I’ve learned:  That no matter how serious your life requires you to be, everyone needs a friend to act goofy with. If you have a friend, or friends, that you consider to be happy, you are more likely to be happy and more able to spread that happiness to the people around you.  Positive  relationships are as important as healthy eating and exercise.  Having good friendships boosts your immune system.  Being socially engaged leads to more positive emotions, which in turn may actually boost your body’s immune system and reduce the physical signs of stress, say health experts.

It is also important to be a good friend yourself, providing others with as many of the benefits of friendship (infectious happiness, social support, someone to confide in) as you can.  It feels good to help others, and that only adds to your own happiness.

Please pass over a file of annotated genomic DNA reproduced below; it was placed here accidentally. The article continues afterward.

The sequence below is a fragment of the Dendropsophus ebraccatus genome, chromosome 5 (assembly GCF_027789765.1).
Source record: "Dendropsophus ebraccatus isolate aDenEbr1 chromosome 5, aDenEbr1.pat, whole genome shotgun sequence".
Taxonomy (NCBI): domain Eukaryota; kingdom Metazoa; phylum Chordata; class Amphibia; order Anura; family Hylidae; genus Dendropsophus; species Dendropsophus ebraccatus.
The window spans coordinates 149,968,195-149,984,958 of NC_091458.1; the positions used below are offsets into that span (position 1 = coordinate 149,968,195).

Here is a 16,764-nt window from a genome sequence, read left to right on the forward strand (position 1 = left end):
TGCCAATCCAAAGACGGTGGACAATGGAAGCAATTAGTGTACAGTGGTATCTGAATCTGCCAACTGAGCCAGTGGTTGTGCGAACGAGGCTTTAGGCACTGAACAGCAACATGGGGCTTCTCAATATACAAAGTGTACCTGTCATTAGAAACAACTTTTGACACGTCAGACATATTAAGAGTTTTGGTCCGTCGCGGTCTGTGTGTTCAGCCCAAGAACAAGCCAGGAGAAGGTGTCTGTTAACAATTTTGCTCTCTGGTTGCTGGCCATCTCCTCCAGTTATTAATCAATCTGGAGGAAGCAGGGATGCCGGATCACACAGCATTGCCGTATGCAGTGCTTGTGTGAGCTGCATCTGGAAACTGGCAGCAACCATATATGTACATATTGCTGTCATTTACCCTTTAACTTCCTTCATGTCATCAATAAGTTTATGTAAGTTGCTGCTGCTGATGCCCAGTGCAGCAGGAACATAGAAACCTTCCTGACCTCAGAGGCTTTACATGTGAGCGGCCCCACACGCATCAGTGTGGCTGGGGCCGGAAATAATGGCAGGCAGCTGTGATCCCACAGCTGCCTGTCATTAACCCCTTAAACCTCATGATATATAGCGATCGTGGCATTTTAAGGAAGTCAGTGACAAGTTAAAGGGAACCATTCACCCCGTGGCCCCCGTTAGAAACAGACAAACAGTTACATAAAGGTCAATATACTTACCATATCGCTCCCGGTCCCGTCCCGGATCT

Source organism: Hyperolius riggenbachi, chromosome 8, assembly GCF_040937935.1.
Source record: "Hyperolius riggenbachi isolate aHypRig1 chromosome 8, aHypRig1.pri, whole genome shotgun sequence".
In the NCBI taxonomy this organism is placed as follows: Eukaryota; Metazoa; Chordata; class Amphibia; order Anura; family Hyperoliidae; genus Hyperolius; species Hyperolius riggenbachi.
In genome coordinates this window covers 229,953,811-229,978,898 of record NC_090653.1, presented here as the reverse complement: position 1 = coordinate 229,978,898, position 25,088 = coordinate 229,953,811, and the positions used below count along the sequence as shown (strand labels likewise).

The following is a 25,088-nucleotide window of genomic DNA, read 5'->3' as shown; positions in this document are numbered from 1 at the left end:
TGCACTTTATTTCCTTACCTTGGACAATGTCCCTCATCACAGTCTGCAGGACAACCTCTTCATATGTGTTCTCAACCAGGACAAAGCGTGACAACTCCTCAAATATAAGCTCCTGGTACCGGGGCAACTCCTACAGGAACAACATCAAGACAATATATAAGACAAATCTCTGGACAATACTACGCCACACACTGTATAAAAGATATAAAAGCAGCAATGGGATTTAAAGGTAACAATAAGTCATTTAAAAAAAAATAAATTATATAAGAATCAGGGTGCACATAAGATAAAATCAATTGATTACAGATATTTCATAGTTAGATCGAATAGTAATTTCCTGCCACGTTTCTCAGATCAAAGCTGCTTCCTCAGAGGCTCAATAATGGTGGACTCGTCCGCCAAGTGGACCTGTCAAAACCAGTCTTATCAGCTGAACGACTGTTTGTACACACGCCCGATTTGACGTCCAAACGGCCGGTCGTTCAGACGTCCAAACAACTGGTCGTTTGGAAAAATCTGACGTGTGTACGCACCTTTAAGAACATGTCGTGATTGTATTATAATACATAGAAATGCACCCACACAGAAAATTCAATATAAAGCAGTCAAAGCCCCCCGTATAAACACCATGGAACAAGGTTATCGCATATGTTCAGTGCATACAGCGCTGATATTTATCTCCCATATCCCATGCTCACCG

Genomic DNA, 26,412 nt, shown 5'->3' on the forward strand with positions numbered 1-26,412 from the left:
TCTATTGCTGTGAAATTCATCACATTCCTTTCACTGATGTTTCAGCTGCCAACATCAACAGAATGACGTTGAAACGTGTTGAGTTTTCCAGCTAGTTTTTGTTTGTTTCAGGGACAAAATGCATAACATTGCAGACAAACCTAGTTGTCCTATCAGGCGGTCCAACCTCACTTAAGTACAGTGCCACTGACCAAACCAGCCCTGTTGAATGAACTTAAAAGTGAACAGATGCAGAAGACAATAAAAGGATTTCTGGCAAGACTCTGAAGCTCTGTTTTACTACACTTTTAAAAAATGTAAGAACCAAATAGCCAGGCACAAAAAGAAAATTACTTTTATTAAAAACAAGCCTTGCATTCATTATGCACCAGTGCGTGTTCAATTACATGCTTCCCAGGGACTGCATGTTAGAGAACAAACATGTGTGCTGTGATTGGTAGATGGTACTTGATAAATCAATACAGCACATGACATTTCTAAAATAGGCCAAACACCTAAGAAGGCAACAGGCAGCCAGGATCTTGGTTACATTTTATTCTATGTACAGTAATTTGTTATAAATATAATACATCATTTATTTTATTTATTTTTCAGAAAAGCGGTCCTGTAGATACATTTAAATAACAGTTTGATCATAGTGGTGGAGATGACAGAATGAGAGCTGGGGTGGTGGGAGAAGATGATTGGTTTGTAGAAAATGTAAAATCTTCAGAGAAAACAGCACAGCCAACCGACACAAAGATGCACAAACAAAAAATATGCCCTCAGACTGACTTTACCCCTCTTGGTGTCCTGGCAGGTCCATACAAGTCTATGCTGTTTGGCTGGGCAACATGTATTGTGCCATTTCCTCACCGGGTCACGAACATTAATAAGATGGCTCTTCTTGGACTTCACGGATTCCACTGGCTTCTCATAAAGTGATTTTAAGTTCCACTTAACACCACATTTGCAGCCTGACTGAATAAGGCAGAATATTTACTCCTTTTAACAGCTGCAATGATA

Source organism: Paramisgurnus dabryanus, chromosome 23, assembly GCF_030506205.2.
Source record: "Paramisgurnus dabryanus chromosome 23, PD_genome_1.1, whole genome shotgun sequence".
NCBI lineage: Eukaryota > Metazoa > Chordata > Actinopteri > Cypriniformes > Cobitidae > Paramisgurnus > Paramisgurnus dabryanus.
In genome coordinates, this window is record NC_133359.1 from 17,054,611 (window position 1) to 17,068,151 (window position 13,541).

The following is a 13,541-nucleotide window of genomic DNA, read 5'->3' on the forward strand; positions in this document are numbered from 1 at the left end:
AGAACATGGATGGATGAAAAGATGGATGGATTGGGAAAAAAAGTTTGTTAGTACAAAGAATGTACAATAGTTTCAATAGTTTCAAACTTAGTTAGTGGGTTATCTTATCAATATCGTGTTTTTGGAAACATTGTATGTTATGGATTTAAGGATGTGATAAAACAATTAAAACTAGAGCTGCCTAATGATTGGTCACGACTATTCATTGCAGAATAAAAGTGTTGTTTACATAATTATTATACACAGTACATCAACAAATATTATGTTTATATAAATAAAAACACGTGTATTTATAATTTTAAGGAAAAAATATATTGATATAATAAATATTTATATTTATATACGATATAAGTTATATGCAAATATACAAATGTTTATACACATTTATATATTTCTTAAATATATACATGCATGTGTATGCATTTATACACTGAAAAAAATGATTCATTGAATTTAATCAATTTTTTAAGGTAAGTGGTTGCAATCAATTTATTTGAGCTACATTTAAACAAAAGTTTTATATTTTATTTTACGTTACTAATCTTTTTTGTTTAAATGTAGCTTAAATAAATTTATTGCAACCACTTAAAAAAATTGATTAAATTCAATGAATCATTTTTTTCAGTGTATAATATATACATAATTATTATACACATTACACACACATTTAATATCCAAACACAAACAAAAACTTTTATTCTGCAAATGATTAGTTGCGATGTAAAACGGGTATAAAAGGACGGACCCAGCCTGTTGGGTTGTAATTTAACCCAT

“When we honestly ask ourselves which person in our lives mean the most to us, we often find that it is those who, instead of giving advice, solutions, or cures, have chosen rather to share our pain and touch our wounds with a warm and tender hand. The friend who can be silent with us in a moment of despair or confusion, who can stay with us in an hour of grief and bereavement, who can tolerate not knowing, not curing, not healing and face with us the reality of our powerlessness, that is a friend who cares.” ― Henri J.M. Nouwen,   Out of Solitude:  Three Meditations on the Christian Life

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